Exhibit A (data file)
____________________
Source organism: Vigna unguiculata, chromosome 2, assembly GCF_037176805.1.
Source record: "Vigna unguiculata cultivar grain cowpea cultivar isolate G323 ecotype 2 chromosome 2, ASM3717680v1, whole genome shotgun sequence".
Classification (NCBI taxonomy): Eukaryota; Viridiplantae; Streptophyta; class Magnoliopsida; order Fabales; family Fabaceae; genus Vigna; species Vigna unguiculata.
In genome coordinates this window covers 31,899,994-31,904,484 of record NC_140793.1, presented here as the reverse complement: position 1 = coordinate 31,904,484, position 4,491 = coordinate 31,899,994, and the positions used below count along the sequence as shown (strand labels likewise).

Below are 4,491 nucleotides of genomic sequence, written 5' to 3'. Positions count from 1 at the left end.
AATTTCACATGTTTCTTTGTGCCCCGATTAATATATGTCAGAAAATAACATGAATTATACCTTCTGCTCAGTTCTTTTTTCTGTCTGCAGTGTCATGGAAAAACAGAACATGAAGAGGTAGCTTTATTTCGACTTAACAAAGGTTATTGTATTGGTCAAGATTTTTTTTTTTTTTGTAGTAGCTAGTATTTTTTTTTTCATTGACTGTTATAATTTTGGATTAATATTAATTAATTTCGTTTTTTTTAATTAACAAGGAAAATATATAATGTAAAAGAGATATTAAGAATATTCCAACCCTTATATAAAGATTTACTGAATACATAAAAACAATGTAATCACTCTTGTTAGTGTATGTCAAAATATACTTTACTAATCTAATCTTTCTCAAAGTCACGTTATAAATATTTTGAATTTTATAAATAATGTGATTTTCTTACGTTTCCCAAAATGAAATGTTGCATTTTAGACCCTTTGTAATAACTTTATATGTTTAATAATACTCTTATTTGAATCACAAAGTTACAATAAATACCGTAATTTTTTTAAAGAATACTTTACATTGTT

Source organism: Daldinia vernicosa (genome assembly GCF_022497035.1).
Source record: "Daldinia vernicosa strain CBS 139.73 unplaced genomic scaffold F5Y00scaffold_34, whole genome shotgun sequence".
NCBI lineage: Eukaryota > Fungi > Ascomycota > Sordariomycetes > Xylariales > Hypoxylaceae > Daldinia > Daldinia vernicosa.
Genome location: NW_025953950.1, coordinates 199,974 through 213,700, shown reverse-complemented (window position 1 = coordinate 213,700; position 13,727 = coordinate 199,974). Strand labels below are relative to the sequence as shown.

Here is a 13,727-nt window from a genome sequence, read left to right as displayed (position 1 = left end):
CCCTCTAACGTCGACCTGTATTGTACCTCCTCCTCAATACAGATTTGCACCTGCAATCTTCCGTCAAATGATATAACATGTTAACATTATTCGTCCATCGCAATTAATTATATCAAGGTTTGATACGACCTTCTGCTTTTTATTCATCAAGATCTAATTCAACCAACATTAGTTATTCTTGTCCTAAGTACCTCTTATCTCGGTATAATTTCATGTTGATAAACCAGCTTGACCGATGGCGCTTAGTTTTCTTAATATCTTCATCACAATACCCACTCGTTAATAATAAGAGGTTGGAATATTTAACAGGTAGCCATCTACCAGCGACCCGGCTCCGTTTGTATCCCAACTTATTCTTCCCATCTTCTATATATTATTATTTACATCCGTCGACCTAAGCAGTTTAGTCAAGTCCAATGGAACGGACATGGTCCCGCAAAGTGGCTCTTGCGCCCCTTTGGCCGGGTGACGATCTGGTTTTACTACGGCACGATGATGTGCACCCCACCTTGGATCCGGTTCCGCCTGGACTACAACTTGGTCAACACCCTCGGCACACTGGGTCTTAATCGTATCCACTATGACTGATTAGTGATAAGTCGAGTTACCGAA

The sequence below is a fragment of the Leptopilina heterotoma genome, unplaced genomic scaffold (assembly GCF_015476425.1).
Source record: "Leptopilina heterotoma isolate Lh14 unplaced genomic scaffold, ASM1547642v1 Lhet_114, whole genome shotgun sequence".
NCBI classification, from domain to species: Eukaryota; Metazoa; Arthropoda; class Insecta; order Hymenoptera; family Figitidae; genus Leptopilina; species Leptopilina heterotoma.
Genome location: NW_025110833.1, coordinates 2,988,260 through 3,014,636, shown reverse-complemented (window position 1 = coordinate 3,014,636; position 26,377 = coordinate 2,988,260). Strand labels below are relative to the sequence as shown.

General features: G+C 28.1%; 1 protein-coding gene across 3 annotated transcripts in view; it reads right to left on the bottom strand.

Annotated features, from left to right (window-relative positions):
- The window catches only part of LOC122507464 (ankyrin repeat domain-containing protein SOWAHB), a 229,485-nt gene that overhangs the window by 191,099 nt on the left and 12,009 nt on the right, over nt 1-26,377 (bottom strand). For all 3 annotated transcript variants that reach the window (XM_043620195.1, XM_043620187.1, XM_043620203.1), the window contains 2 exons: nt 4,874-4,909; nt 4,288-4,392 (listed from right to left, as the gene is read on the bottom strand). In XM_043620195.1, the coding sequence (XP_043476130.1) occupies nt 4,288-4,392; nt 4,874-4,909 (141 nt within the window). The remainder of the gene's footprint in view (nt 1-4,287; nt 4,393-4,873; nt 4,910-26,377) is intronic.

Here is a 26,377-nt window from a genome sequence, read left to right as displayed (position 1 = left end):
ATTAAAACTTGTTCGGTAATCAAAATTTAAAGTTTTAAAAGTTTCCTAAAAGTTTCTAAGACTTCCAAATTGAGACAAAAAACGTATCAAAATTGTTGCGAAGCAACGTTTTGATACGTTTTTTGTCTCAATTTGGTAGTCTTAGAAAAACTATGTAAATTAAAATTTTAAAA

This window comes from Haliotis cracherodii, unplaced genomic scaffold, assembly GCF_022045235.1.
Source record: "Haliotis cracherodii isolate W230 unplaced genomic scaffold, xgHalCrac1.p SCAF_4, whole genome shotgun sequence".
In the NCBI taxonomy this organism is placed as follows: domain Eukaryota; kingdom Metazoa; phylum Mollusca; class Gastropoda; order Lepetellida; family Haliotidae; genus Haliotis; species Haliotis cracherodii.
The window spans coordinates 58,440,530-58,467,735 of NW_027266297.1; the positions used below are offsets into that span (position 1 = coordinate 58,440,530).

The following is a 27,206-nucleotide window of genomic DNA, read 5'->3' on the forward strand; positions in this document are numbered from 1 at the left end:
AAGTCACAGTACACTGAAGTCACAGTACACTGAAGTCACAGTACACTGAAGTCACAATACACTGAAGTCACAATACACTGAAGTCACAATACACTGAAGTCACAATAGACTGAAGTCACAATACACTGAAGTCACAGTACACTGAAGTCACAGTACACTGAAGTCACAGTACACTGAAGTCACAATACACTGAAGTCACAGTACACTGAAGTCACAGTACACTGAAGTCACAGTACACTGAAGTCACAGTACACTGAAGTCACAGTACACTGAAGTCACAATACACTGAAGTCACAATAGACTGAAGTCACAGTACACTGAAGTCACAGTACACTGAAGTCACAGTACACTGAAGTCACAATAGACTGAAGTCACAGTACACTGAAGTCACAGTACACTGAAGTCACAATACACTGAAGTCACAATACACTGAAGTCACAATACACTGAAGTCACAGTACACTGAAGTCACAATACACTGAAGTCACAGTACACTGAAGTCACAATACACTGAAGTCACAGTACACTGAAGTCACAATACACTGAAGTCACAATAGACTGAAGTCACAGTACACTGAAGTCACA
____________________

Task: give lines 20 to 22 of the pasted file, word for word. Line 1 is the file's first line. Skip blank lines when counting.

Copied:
Here is a 26,377-nt window from a genome sequence, read left to right as displayed (position 1 = left end):
ATTAAAACTTGTTCGGTAATCAAAATTTAAAGTTTTAAAAGTTTCCTAAAAGTTTCTAAGACTTCCAAATTGAGACAAAAAACGTATCAAAATTGTTGCGAAGCAACGTTTTGATACGTTTTTTGTCTCAATTTGGTAGTCTTAGAAAAACTATGTAAATTAAAATTTTAAAA

This window comes from Haliotis cracherodii, unplaced genomic scaffold, assembly GCF_022045235.1.